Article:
Maybe the existence of this perspective is common knowledge -- maybe it's even widely held -- but it's new to me. Prompted by Alessandra's musings on the barbarity of our society's approach to "hate" speech I've realized that there is a large swath of society that acts (even if it won't admit it) as if there's nothing wrong with mental illness, obsession, dependence, manipulation, violence, harassment, and so forth. Many -- particularly among the people who act in these ways -- pay lip-service to "mental health" (according to their conception of it), but with little justification.
For example, who can say that a violently abusive relationship is "bad"? If the woman tolerates it, what gives society a right to object -- to impose external morality onto her relationship? Why would anyone think there's something wrong with stalking? Or co-dependent relationships? Pedophilia? (Dare I ask,) homosexuality? Even rape? Sure, many people find these things distasteful, but so what? How can any of them be objectively wrong? Even more weakly, how can any of them be "unhealthy"?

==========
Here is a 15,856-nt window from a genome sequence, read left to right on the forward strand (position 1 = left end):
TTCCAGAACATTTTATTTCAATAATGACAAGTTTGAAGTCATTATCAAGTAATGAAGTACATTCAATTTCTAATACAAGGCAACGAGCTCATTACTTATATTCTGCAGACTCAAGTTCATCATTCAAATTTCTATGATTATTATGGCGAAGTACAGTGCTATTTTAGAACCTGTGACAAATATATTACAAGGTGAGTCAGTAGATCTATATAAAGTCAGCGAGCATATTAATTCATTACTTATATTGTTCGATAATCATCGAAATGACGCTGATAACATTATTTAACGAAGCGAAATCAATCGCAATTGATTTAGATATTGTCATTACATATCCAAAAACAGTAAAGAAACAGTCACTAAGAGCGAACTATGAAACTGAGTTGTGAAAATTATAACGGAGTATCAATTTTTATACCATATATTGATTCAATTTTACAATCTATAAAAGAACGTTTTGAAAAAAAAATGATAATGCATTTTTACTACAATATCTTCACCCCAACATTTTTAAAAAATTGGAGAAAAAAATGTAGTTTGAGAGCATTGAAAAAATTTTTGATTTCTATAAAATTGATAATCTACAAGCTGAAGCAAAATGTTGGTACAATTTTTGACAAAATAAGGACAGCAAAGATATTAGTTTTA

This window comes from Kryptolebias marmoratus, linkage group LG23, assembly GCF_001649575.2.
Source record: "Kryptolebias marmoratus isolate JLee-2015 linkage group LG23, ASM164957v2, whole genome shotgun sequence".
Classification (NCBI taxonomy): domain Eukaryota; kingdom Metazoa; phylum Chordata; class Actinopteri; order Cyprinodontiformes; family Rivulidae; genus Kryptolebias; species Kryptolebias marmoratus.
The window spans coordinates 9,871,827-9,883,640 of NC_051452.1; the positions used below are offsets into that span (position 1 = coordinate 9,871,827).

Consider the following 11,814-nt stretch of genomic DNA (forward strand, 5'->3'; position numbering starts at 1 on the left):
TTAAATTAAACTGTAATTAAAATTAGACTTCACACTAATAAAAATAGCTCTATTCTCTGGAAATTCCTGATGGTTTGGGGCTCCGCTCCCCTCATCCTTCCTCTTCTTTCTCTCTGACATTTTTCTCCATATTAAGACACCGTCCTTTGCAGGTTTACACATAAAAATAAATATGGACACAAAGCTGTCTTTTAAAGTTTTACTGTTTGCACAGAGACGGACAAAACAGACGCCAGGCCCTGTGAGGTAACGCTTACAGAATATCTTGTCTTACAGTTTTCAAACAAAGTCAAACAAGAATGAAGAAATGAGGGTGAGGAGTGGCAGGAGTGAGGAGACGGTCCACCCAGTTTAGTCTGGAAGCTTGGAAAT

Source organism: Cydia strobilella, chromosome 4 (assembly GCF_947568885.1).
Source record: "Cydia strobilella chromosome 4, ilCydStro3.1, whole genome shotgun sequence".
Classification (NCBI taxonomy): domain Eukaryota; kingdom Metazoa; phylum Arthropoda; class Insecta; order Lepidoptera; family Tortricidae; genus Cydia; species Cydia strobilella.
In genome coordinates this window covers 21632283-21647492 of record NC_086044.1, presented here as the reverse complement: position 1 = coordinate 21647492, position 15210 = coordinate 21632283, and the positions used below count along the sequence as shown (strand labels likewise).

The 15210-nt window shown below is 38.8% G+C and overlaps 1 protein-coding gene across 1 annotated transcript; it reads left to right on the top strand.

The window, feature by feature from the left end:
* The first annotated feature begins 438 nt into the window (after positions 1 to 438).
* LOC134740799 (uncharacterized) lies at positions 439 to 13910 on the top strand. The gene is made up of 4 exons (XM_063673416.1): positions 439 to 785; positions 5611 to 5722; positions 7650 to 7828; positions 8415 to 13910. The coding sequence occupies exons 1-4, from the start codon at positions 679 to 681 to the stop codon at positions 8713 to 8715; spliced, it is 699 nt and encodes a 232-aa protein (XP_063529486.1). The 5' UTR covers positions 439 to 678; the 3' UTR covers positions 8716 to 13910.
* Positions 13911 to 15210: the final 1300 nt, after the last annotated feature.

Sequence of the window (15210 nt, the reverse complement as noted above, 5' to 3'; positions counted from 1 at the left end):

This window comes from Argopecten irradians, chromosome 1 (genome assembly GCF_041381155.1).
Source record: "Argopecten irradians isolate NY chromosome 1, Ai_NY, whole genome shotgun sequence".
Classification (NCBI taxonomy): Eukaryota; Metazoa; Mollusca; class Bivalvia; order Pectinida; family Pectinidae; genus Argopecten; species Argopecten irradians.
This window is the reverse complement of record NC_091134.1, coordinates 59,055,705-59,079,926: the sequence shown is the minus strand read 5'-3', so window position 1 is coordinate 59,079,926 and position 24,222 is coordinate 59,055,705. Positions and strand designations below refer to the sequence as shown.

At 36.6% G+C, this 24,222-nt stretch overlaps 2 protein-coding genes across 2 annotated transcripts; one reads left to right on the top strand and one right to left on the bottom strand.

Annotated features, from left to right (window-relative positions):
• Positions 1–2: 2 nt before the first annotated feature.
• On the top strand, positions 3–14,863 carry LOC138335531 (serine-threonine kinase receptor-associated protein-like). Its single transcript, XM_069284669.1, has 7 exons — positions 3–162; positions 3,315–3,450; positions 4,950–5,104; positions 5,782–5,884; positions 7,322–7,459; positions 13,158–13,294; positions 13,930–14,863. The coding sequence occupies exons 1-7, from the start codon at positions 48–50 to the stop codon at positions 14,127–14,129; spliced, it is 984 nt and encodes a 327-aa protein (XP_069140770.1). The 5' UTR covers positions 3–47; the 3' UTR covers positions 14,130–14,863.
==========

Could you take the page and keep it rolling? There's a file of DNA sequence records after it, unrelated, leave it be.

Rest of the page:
From a humanist perspective, anything that promotes the continuance of the species is "natural" and therefore healthy, and therefore good. Rape? Big deal. Women are biologically capable of bearing children, and it's only natural that they do so. Whichever man is strongest should pass along his genes at will. That's how every other species works, and we're just animals, right? All other sexual perversions can be rationalized with the same arguments. Whatever your genes incline you to do, do. If your genes are good, you'll win. Otherwise, you'll lose. Either way, the "problem" -- if there is one -- is self-correcting, and "health" will emerge spontaneously.
(HT: Clayton Cramer.)